The retail industry has always been tough.  Even when retail simply meant a few regional storefronts, proprietors faced hard questions on what to stock and how much, how to price it, and how to staff their stores.  Introducing new technology, like bar-code scanners, presented headaches as well.

In the 21st century retail has grown far more complex.  Many retailers are struggling to catch up with consumer expectations around omnichannel distribution.  On top of that, those same consumers have grown accustomed to enjoying far greater product variety, fast delivery, and always-low prices.  They use the internet to comparison shop while on the store aisle, and they exploit social media to chide poor performers.  Every decision a modern retailer faces must be made in consideration of the many new faces of their business – as well as those same old traditional challenges.

Our team at End-to-End relishes the challenge of helping its retail customers address the following problems:




Supply chain analytics for retailers begins – as in other industries - with creating a demand forecast. This means reconciling historical data with planned demand-shaping actions and using it to project a picture of future demand.

End-to-End Analytics has deep expertise in the particular challenges posed by forecasting in a retail environment, such as how to:

  • Detect and correct for stockouts in the sales history so that past failure to fulfill demand is not construed as the absence of customer demand.

  • Forecast at the SKU-store level, where demand is often sporadic and “lumpy.”

  • Forecast demand for new products, which lack history.

  • Deal with millions of SKU-store combinations.

  • Quantify uncertainty in the forecast.

  • Choose appropriate test stores for new merchandise.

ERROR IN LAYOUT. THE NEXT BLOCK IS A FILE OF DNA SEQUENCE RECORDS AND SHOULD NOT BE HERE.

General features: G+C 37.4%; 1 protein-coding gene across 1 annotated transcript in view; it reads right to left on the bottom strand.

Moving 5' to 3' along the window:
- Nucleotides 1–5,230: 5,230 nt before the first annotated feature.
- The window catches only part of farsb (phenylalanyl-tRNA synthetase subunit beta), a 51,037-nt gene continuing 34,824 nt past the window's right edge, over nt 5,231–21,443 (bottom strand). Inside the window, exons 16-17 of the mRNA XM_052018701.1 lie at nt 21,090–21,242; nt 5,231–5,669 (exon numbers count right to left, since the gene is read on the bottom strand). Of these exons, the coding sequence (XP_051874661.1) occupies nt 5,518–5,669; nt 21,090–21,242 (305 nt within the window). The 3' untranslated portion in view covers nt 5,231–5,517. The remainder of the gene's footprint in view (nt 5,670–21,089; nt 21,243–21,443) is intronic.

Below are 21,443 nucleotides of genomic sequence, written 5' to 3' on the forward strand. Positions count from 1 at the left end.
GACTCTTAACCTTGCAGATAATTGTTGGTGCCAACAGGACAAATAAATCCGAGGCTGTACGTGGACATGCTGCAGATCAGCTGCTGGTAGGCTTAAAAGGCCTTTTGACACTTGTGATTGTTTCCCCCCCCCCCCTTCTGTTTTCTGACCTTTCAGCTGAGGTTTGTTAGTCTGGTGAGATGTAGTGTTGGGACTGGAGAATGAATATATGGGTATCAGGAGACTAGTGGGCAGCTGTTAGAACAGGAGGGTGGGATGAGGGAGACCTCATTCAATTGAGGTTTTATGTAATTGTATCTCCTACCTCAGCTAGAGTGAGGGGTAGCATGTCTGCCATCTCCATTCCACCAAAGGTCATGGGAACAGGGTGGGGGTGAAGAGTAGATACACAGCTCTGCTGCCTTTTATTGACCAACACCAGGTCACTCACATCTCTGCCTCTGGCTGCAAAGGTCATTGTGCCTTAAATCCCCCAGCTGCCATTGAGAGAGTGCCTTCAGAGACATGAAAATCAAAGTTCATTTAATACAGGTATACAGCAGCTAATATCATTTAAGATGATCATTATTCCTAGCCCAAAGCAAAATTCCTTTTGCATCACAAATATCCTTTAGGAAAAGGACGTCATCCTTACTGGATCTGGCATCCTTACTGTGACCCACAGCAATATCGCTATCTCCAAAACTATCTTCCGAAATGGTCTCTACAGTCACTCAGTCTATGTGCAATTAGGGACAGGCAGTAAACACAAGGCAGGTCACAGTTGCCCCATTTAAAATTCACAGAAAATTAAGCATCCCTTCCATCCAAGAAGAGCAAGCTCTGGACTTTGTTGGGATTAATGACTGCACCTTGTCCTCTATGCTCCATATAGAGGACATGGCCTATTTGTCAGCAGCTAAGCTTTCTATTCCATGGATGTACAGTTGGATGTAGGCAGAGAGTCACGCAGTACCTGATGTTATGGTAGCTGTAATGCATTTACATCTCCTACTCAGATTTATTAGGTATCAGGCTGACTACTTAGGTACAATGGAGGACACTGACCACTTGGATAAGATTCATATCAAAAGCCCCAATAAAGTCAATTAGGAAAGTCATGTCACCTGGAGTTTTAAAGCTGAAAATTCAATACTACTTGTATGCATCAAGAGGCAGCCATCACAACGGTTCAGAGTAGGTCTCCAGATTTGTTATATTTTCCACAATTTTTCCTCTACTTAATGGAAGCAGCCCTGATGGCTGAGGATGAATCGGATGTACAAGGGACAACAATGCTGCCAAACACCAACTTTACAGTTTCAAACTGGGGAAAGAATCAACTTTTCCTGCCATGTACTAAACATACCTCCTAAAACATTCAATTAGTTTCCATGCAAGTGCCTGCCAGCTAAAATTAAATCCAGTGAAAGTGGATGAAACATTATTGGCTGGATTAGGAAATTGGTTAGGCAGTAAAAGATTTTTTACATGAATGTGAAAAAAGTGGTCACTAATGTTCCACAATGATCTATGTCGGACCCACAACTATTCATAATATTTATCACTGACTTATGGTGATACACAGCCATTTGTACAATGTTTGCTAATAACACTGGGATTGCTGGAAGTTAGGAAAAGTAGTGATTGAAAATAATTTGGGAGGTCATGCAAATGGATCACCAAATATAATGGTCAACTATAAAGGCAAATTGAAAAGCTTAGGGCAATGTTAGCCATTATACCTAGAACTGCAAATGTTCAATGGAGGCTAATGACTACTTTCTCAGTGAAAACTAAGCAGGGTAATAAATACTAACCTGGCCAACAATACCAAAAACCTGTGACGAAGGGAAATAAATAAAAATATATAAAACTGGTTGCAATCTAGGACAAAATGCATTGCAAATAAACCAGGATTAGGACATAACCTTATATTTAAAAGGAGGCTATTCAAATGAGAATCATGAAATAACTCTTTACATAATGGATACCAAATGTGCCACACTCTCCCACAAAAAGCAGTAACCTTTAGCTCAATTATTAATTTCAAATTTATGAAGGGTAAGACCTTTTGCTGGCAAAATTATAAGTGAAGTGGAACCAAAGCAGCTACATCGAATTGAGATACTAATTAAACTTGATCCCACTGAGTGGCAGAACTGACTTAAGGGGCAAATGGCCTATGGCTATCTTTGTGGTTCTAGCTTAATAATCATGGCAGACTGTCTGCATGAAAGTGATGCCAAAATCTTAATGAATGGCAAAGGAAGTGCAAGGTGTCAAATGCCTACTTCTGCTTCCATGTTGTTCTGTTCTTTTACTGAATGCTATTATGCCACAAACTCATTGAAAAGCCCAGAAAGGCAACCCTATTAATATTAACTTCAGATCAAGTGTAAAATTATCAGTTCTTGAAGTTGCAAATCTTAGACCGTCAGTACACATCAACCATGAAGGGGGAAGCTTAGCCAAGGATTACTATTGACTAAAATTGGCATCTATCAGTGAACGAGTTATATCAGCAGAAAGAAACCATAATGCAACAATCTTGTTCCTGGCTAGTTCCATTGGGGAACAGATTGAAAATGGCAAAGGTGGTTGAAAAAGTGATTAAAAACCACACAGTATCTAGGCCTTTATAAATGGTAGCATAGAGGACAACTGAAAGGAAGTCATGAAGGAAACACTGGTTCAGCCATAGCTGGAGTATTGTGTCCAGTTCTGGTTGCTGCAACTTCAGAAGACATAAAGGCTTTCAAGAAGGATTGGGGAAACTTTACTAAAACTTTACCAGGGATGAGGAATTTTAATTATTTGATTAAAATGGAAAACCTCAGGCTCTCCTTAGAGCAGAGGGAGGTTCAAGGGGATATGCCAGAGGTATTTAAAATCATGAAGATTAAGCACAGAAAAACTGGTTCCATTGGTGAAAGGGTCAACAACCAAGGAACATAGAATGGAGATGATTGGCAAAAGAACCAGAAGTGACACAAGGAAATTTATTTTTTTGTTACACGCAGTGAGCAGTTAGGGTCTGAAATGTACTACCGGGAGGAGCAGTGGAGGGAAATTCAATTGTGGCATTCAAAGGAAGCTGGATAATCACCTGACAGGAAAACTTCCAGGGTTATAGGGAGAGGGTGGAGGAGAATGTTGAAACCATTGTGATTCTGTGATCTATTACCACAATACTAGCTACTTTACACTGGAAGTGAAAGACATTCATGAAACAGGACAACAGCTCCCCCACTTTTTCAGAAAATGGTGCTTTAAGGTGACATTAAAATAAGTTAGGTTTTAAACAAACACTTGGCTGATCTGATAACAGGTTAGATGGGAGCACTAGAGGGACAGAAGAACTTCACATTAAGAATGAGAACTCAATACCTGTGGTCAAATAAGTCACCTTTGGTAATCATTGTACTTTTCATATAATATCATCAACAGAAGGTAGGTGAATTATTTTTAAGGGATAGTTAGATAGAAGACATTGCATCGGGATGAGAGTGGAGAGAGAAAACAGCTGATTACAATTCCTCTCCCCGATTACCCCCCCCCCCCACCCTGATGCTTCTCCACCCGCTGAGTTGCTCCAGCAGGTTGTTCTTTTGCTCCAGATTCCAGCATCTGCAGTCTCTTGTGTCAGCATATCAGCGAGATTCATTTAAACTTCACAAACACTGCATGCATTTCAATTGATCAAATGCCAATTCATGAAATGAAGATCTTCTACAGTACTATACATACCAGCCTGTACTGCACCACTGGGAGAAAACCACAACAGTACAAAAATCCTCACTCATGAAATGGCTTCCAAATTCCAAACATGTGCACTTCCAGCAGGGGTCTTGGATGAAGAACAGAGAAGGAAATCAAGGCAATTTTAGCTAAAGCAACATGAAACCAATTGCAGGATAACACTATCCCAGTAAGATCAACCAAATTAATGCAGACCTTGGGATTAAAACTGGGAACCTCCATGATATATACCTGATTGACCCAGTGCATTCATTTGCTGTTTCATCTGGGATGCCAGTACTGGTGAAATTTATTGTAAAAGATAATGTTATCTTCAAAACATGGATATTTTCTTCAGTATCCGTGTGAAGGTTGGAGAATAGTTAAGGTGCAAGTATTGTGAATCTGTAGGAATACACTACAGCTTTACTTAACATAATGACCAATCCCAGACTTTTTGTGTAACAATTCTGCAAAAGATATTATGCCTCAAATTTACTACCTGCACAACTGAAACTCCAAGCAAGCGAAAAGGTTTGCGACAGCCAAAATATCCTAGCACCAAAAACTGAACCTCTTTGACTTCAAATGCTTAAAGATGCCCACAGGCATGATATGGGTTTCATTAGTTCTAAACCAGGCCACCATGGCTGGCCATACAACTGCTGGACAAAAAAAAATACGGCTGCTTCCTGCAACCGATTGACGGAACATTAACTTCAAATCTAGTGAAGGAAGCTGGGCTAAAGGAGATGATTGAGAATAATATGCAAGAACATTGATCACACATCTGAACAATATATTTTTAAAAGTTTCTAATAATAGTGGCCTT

Store Replenishment

Store Replenishment

No task in retail is more central to success than that of deciding how many units of each SKU to send each day to each store.  Yet many retailers still rely on antiquated “min-max” policies to drive store replenishment.  This inevitably leads to excess inventory on some SKUs but stockouts on others.

We implement state-of-the art replenishment logic that allows retailers to:

  • Learn the unique demand profile of each SKU at each store.

  • Find the right target service level, based on costs, for each SKU in each store.

  • Optimize store replenishment frequencies.

  • Adjust replenishment quantities to account for weekends, holidays, and seasonality.

  • Balance distribution center picking and dispatching costs, freight, inventory, and service levels.

  • Minimize stockouts while managing within a given overall inventory budget.




Along with replenishing stores, deciding how many units of each SKU to buy is among the most basic tasks in retailing.  Bad decisions here lead directly to stockouts, or to excess inventory and markdowns.

Yet many retailers still regard purchasing as something of an art, ignoring the sound supply chain management principles that have long been taken for granted in other sectors.

We work with retailers to:

  • Determine the right distribution center service level for each SKU (which may be very different from the desired in-store service level).

  • Calculate the safety stocks and purchase quantities required to achieve those service levels.

  • Adjust purchasing decisions for holidays, promotions, supplier shutdowns, etc.

  • Make smart “strategic buys” – such as buying more to take advantage of a quantity discount, or to hedge a shortage risk.

  • Optimize purchase frequencies by balancing per-order costs against the costs of additional cycle stock.

  • Monitor receiving loads and adjust purchase plans to smooth receipts where required.


Assortment Planning

Assortment Planning